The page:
Buyer’s Guide
Feature Article The Necessary Accessory: Hardware
Continuing Education Providers/ ALA New Members
Insurance Design Professionals and Cyber Risk - Part 2
Second Chances for Buildings The New Roof is Still Leaking?
Feature Article What Do Clients Want? Amenities, style and function
Firm Management Tools for Small Firms: Time Management
Index of Advertisers
Licensed Architect - Summer 2017 - Intro
Licensed Architect - Summer 2017 - cover1
Licensed Architect - Summer 2017 - cover2
Licensed Architect - Summer 2017 - 3
Licensed Architect - Summer 2017 - 4
Licensed Architect - Summer 2017 - 5
Licensed Architect - Summer 2017 - President’s Message
Licensed Architect - Summer 2017 - 7
Licensed Architect - Summer 2017 - ADA Advice Accessibility: Handrail Details for Stairways and Ramps
Licensed Architect - Summer 2017 - 9
Licensed Architect - Summer 2017 - 10
Licensed Architect - Summer 2017 - 11
Licensed Architect - Summer 2017 - 12
Licensed Architect - Summer 2017 - 13
Licensed Architect - Summer 2017 - 14
Licensed Architect - Summer 2017 - 15
Licensed Architect - Summer 2017 - Continuing Education A Review of Window, Door and Skylight Standards and Certification
Licensed Architect - Summer 2017 - 17
Licensed Architect - Summer 2017 - 18
Licensed Architect - Summer 2017 - 19
Licensed Architect - Summer 2017 - 20
Licensed Architect - Summer 2017 - Buyer’s Guide
Licensed Architect - Summer 2017 - 22
Licensed Architect - Summer 2017 - 23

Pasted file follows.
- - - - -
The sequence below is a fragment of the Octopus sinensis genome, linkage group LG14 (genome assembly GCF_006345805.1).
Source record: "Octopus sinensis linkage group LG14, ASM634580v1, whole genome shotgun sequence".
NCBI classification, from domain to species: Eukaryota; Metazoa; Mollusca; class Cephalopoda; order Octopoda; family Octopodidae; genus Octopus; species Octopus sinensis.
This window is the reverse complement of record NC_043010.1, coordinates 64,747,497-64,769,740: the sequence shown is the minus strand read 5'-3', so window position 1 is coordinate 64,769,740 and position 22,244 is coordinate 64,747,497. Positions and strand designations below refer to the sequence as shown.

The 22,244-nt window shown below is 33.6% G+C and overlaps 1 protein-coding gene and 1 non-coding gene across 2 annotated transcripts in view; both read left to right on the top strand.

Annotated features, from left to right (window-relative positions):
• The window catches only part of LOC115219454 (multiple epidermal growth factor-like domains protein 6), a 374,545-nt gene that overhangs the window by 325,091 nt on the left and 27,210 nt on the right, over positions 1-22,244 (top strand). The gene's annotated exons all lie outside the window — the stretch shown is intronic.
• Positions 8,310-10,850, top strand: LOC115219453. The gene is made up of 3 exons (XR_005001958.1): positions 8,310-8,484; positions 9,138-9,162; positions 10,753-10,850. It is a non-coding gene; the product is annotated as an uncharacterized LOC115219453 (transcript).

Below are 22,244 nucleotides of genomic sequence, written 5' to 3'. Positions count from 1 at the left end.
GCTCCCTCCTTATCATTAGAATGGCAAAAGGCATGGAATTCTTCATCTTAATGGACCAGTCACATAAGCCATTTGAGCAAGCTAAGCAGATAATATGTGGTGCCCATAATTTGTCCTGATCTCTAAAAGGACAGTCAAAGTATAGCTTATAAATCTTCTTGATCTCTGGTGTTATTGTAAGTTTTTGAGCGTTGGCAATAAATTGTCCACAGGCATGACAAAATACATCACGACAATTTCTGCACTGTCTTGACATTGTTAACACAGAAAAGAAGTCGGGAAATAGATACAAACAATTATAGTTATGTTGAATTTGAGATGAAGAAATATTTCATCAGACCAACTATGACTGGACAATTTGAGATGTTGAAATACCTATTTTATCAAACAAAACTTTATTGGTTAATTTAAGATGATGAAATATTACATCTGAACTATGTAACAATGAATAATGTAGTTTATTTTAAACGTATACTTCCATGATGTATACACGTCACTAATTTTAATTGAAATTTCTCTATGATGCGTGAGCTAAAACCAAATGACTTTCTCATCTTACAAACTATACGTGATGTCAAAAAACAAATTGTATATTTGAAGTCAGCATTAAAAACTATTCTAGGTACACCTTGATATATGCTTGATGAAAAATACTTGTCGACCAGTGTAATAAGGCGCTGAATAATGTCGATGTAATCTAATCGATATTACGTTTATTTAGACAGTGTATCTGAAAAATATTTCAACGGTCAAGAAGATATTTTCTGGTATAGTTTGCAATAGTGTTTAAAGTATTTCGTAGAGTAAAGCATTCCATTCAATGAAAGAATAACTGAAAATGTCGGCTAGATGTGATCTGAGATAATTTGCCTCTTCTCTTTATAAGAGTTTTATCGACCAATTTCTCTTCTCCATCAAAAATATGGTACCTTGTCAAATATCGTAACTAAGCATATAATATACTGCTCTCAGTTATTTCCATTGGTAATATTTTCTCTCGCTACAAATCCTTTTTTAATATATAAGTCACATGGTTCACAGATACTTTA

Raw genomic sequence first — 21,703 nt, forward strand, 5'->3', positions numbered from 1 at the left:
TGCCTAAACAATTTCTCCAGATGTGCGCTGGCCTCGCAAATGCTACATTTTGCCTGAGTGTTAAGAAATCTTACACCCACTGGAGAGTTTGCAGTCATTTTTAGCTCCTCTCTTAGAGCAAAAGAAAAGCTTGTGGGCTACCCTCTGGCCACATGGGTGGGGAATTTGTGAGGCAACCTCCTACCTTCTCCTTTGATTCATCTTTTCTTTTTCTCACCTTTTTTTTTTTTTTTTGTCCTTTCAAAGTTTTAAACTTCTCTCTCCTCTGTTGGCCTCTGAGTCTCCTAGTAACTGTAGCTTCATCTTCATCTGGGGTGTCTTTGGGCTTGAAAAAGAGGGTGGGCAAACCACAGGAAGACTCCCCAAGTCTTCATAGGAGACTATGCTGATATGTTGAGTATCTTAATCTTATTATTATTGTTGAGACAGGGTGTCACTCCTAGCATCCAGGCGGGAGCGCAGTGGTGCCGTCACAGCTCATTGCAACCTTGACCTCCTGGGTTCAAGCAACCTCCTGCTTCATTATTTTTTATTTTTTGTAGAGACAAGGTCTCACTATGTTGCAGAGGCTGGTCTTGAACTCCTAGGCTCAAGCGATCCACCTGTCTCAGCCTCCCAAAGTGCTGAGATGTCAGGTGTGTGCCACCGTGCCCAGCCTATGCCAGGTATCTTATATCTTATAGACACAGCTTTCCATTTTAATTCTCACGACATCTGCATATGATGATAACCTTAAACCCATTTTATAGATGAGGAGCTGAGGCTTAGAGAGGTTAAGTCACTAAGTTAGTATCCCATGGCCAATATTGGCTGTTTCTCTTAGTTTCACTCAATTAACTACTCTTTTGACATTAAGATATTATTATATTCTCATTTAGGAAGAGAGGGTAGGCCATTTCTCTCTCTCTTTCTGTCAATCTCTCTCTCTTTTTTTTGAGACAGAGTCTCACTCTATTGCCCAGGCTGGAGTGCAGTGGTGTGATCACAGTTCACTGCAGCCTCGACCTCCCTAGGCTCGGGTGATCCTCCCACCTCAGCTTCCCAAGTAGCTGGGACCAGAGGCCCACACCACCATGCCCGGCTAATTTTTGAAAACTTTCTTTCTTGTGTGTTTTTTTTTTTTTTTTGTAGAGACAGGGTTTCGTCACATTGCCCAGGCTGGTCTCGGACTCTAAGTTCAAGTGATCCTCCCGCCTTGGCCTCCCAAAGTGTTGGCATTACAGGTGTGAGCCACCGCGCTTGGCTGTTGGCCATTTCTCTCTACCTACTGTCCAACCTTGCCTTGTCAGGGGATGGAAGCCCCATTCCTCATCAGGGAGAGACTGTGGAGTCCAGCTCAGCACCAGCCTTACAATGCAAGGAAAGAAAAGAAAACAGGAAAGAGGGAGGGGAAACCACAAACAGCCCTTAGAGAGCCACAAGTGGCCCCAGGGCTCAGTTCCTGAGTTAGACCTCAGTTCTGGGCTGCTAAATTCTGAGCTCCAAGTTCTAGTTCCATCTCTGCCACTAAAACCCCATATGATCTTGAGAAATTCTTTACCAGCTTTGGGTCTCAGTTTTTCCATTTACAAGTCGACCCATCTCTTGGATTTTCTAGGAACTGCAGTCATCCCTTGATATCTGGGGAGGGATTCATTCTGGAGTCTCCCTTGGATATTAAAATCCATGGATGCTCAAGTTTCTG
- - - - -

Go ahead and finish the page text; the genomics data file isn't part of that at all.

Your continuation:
Licensed Architect - Summer 2017 - 24
Licensed Architect - Summer 2017 - Feature Article The Necessary Accessory: Hardware
Licensed Architect - Summer 2017 - Continuing Education Providers/ ALA New Members
Licensed Architect - Summer 2017 - Insurance Design Professionals and Cyber Risk - Part 2
Licensed Architect - Summer 2017 - 28
Licensed Architect - Summer 2017 - 29
Licensed Architect - Summer 2017 - Second Chances for Buildings The New Roof is Still Leaking?
Licensed Architect - Summer 2017 - 31
Licensed Architect - Summer 2017 - 32
Licensed Architect - Summer 2017 - Feature Article What Do Clients Want? Amenities, style and function
Licensed Architect - Summer 2017 - 34
Licensed Architect - Summer 2017 - 35
Licensed Architect - Summer 2017 - Firm Management Tools for Small Firms: Time Management
Licensed Architect - Summer 2017 - 37
Licensed Architect - Summer 2017 - Index of Advertisers
Licensed Architect - Summer 2017 - cover3
Licensed Architect - Summer 2017 - cover4